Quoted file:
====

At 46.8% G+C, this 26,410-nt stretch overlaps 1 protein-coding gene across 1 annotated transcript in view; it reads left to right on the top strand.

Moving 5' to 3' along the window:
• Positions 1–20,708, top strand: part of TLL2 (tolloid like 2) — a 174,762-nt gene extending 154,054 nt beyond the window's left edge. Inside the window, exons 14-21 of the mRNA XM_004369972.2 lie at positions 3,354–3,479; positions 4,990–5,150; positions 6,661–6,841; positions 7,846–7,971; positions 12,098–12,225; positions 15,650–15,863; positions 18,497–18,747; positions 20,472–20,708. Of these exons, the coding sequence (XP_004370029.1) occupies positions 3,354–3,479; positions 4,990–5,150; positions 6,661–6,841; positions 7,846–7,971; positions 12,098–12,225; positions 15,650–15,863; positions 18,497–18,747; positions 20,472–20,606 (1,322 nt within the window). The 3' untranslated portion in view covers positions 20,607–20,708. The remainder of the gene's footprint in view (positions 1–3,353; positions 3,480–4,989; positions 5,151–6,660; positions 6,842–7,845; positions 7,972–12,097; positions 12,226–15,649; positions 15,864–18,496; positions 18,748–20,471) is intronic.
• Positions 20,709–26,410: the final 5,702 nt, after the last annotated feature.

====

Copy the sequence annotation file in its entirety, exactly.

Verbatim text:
At 46.8% G+C, this 26,410-nt stretch overlaps 1 protein-coding gene across 1 annotated transcript in view; it reads left to right on the top strand.

Moving 5' to 3' along the window:
• Positions 1–20,708, top strand: part of TLL2 (tolloid like 2) — a 174,762-nt gene extending 154,054 nt beyond the window's left edge. Inside the window, exons 14-21 of the mRNA XM_004369972.2 lie at positions 3,354–3,479; positions 4,990–5,150; positions 6,661–6,841; positions 7,846–7,971; positions 12,098–12,225; positions 15,650–15,863; positions 18,497–18,747; positions 20,472–20,708. Of these exons, the coding sequence (XP_004370029.1) occupies positions 3,354–3,479; positions 4,990–5,150; positions 6,661–6,841; positions 7,846–7,971; positions 12,098–12,225; positions 15,650–15,863; positions 18,497–18,747; positions 20,472–20,606 (1,322 nt within the window). The 3' untranslated portion in view covers positions 20,607–20,708. The remainder of the gene's footprint in view (positions 1–3,353; positions 3,480–4,989; positions 5,151–6,660; positions 6,842–7,845; positions 7,972–12,097; positions 12,226–15,649; positions 15,864–18,496; positions 18,748–20,471) is intronic.
• Positions 20,709–26,410: the final 5,702 nt, after the last annotated feature.